Gasoline Prices Want To Fall
Lundberg: Will crude let them?
CAMARILLO, Calif. -- In the past two weeks, the U.S. average retail price of regular grade gasoline inched up 5.76 cents per gallon, to $3.6669, according to the most recent Lundberg Survey of approximately 2,500 U.S. gas stations. It comes mostly from slightly higher crude oil prices (up $1.87 per barrel during the same two-week period), with higher ethanol prices making a contribution.
Rises were greater in the West after a refinery output problem at the Torrance, Calif., refinery, but the situation appears normalized: Los Angeles spot dropped 41 cents in the past two weeks, and unbranded dropped about a nickel.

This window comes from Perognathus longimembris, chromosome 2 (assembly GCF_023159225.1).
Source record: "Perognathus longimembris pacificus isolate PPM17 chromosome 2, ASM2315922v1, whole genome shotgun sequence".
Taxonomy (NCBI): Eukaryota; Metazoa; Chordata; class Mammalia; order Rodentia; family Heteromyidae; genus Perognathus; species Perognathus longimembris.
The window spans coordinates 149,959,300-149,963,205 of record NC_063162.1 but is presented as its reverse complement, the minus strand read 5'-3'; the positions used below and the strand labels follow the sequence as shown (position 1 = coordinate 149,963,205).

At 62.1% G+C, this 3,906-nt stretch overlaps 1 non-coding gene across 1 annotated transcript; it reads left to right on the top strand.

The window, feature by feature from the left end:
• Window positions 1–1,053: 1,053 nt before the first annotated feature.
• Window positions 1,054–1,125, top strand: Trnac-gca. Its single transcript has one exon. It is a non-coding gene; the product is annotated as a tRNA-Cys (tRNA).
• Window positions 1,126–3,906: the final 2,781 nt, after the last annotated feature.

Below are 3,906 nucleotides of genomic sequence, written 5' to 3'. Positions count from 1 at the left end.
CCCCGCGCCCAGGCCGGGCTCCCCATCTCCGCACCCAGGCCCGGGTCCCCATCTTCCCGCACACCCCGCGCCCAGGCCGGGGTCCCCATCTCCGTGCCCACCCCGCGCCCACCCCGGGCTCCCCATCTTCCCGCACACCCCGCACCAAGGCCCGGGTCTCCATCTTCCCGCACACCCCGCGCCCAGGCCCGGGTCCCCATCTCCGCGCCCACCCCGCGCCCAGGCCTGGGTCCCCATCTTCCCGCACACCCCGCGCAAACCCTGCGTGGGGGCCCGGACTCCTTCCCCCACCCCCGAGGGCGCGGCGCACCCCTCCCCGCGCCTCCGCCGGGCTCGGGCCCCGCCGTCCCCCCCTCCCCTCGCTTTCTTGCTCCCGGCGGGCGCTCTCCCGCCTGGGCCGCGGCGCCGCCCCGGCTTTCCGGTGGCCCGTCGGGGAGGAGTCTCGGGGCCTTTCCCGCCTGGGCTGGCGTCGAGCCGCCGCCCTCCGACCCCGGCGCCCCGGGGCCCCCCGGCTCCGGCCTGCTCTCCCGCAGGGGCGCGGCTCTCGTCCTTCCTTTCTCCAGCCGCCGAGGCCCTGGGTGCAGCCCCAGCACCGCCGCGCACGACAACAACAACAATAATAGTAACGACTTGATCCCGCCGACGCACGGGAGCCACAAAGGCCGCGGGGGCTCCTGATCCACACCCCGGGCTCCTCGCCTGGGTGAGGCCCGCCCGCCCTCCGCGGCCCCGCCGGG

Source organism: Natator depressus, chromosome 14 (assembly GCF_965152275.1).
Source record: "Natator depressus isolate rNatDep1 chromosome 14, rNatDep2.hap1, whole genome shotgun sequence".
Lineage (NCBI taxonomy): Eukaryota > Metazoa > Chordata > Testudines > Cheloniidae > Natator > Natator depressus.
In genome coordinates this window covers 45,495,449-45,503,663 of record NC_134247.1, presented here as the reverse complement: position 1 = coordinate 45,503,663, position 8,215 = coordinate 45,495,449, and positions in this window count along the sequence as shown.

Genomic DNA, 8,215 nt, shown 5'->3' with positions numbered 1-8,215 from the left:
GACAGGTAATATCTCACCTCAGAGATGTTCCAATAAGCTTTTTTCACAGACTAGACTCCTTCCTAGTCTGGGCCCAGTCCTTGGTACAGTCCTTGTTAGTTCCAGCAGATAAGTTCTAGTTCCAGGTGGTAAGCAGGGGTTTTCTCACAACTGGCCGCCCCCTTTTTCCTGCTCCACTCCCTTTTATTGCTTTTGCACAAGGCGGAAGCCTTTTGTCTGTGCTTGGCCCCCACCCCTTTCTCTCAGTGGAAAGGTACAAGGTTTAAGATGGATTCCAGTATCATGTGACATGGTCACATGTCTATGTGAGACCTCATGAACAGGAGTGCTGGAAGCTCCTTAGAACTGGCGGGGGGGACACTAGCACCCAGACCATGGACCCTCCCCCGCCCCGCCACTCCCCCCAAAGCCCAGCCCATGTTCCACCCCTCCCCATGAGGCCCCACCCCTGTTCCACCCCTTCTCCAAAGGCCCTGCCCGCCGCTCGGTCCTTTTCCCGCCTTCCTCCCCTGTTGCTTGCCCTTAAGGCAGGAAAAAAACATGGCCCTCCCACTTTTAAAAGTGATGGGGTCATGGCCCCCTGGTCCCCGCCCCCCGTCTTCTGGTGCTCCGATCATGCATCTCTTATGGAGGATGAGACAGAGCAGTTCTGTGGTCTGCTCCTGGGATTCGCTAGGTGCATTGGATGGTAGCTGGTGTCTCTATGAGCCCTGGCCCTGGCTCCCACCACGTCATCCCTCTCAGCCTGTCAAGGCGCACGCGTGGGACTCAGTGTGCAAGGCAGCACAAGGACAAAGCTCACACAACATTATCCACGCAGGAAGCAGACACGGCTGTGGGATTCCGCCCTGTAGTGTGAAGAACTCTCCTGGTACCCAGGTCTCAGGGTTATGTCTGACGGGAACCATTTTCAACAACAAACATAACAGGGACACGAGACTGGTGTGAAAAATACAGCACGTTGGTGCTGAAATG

U.S. gasoline prices want to fall, if crude will let them. Gasoline demand is shrinking aggressively during bad economic conditions, and the current price premium, 97.70 cents per gallon over last year's price, adds to the underemployed motorist's price pain. Storm Irene gave demand an extra big kick down.
If no event or perceived supply threat hits crude prices, then gasoline prices may well cease rising and slip from here.
Overall retail gasoline margin recovered ground in the past two weeks, but is still unsustainably low in some markets. Year to date, the U.S. average retail margin on regular grade is 13.39 cents per gallon, and 0.95 cents per gallon above to what it was during full year 2010.
Camarillo, Calif.-based Lundberg Survey Inc. is an independent market research company specializing in the U.S. petroleum marketing and related industries.